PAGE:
The painting also goes by the name Le Blanc Seing and La Carte Blanche. Magritte's paintings are often illogical and play with the viewer's mind. What stands out about The Blank Signature is that it literally is illogical and inconsistent because it is an optical illusion.

While Magritte's intention with art was to puzzle the mind, he actually created a puzzle with this painting. At first glance, this is an image of a woman riding a horse through a forest.

However, the mind quickly realizes this image is impossible as the trees, the rider and the horse are intertwined in a strange way. The horse and the rider are both in front of and behind the trees.

Parts of them are even hidden by the leaves in the background. The more the painting is analyzed, the more it is mysterious and confusing. It is also baffling how Magritte was able to create such a perplexing image.

Magritte's technique in this painting is comparable to the image of the impossible trident which has three prongs at one end and changes into only two at the opposing end. Both similarly confuse the mind.

The Blank Signature is also considered to be an occlusion illusion. Occlusion refers to the order of objects as it gives the eye the perception of an object being in front of or behind another object.

The reason why Magritte's painting is an occlusion illusion is because occlusion is not actually present in the painting. The order or layering of the objects is mixed up and occlusion is actually non-existent.

It is also notable how the image of the horse and the rider are quite realistic in and of themselves. The forest and the colors used are likewise realistic.

The meaning of this painting is therefore not in the actual subject but rather in the confusing presentation of the subject. The Blank Signature is an excellent example of the genius artistic mind of Magritte and proof of his capacity to confuse viewers and bewilder the mind.

Interest in Magritte's body of work increased in the 1960s. He was fortunate to received recognition and praise for his work during his lifetime. This includes The Blank Signature.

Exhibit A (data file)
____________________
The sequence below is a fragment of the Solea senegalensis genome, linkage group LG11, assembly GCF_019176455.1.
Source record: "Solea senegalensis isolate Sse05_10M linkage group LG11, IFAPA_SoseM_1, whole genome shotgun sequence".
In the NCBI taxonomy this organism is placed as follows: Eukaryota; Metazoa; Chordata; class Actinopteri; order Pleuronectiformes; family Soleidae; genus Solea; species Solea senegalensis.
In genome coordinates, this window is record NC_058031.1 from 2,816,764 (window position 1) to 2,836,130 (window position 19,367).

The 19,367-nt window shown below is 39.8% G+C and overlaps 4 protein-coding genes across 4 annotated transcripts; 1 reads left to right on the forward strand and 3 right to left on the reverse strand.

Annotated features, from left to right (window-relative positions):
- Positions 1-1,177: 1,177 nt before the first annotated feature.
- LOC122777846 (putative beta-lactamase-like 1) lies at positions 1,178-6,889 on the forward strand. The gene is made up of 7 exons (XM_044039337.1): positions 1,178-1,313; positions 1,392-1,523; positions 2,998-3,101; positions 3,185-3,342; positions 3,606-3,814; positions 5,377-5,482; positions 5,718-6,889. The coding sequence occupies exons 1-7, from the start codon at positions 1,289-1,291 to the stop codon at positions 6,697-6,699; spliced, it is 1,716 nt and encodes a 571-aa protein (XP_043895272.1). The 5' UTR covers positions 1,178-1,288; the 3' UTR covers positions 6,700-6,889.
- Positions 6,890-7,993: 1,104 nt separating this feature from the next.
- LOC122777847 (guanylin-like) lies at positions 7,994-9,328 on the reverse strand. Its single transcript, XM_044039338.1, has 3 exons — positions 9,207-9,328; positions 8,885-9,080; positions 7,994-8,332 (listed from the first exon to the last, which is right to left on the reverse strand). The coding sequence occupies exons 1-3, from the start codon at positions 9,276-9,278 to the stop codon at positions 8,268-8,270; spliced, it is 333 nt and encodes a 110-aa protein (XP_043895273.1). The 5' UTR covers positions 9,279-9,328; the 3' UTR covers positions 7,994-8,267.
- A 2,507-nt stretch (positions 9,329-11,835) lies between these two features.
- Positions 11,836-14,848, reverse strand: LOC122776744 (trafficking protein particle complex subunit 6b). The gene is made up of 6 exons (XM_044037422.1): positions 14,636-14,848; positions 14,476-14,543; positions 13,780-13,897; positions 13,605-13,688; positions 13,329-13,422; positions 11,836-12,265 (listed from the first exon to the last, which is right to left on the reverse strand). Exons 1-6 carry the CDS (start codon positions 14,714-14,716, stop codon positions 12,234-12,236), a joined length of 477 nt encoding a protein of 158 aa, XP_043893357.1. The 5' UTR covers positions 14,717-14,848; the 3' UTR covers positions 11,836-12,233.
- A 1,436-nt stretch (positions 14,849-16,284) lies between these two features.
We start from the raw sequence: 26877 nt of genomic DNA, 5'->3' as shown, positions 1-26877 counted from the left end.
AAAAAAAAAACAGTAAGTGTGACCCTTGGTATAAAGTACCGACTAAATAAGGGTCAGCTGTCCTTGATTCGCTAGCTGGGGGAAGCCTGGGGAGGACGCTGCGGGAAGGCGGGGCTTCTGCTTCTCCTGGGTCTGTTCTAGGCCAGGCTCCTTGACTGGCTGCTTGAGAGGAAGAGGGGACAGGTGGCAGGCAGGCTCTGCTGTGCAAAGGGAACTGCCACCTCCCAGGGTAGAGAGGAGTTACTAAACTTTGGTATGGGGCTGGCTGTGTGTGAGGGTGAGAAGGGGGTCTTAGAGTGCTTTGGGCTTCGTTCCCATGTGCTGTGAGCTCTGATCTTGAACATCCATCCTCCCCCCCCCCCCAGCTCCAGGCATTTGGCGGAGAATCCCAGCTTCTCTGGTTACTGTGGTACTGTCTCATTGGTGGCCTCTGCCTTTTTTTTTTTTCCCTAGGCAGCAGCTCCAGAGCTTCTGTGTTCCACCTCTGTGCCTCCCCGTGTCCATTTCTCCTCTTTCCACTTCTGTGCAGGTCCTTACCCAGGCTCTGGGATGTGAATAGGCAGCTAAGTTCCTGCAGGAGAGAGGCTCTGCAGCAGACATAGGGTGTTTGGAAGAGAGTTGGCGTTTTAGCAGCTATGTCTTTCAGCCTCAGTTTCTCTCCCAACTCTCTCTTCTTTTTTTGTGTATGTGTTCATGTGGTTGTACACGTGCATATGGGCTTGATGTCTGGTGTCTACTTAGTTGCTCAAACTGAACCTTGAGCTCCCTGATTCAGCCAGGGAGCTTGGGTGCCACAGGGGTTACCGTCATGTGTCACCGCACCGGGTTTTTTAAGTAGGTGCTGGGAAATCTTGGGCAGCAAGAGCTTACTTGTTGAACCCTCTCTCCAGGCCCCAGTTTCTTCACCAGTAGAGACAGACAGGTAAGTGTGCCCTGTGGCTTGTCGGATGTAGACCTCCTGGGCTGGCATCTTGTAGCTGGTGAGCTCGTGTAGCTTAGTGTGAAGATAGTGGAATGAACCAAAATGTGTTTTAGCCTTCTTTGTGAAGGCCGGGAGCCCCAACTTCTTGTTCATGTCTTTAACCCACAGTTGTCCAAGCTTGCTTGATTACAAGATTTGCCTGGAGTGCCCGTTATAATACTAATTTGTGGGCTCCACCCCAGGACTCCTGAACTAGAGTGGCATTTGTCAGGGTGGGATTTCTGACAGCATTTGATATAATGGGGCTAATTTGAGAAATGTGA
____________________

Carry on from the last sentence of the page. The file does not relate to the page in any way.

The American band Styx used an altered version of this painting for the cover of their 1977 album The Grand Illusion. The painting is also continuously discussed for its perplexity and significance to how the mind works when viewing images. The painting has also been part of numerous exhibitions around the world throughout the years since Magritte completed it.

Today, The Blank Signature is part of the Collection of Mr. and Mrs. Paul Mellon but is currently held at the National Gallery of Art in Washington, D.C.

Belgian artist Rene Magritte made a name for himself by creating surrealist paintings that made viewers ask questions about reality and ponder the mind of the painter.

Born in Belgium in 1898, Magritte began to study and learn art as early as 1910. His early paintings were inspired by various artistic styles, including Futurism, Cubism and Impressionism. After his first exhibition was poorly received by critics in Brussels, Magritte moved to Paris in 1927.

It is here that Magritte became part of the surrealist group and a leader of the artistic movement. Magritte also met and befriended Andre Breton, the founder of Surrealism.

Surrealism is characterized by absurd, inconsistent and contradictory images that blend reality and dreams while also exposing the artist's unconscious and philosophical ideas.

During World War II, Magritte lived in German-occupied Belgium and his paintings began to reflect his feelings of alienation caused by the war.

He would return to his more optical and mysterious paintings afterwards. Magritte lived in Brussels for the rest of his life before succumbing to pancreatic cancer in 1967. He continued to create intriguing and original paintings until his death.